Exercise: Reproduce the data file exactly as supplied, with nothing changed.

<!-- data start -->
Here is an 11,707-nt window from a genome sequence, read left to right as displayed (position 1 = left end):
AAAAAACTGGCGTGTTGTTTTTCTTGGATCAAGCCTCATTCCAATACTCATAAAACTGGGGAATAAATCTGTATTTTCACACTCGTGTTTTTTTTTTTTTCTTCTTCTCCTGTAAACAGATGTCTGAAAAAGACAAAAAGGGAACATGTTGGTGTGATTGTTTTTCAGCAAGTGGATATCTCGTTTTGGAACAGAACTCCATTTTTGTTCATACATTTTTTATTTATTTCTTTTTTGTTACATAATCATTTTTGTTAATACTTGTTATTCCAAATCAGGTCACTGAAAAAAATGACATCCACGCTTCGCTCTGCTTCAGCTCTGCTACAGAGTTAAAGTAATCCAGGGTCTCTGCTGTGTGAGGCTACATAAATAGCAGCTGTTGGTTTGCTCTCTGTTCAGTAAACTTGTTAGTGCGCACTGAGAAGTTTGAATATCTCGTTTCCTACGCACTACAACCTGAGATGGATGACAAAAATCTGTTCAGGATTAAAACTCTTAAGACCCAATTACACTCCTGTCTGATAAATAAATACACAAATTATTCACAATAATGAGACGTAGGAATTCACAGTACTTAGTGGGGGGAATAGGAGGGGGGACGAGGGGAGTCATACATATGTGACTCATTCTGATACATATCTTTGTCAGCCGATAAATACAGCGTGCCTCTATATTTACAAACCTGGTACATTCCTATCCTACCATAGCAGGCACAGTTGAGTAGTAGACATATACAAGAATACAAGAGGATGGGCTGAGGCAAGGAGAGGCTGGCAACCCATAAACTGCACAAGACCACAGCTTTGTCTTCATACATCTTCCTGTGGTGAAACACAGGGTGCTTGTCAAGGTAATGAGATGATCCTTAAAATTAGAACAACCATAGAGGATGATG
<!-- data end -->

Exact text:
Here is an 11,707-nt window from a genome sequence, read left to right as displayed (position 1 = left end):
AAAAAACTGGCGTGTTGTTTTTCTTGGATCAAGCCTCATTCCAATACTCATAAAACTGGGGAATAAATCTGTATTTTCACACTCGTGTTTTTTTTTTTTTCTTCTTCTCCTGTAAACAGATGTCTGAAAAAGACAAAAAGGGAACATGTTGGTGTGATTGTTTTTCAGCAAGTGGATATCTCGTTTTGGAACAGAACTCCATTTTTGTTCATACATTTTTTATTTATTTCTTTTTTGTTACATAATCATTTTTGTTAATACTTGTTATTCCAAATCAGGTCACTGAAAAAAATGACATCCACGCTTCGCTCTGCTTCAGCTCTGCTACAGAGTTAAAGTAATCCAGGGTCTCTGCTGTGTGAGGCTACATAAATAGCAGCTGTTGGTTTGCTCTCTGTTCAGTAAACTTGTTAGTGCGCACTGAGAAGTTTGAATATCTCGTTTCCTACGCACTACAACCTGAGATGGATGACAAAAATCTGTTCAGGATTAAAACTCTTAAGACCCAATTACACTCCTGTCTGATAAATAAATACACAAATTATTCACAATAATGAGACGTAGGAATTCACAGTACTTAGTGGGGGGAATAGGAGGGGGGACGAGGGGAGTCATACATATGTGACTCATTCTGATACATATCTTTGTCAGCCGATAAATACAGCGTGCCTCTATATTTACAAACCTGGTACATTCCTATCCTACCATAGCAGGCACAGTTGAGTAGTAGACATATACAAGAATACAAGAGGATGGGCTGAGGCAAGGAGAGGCTGGCAACCCATAAACTGCACAAGACCACAGCTTTGTCTTCATACATCTTCCTGTGGTGAAACACAGGGTGCTTGTCAAGGTAATGAGATGATCCTTAAAATTAGAACAACCATAGAGGATGATG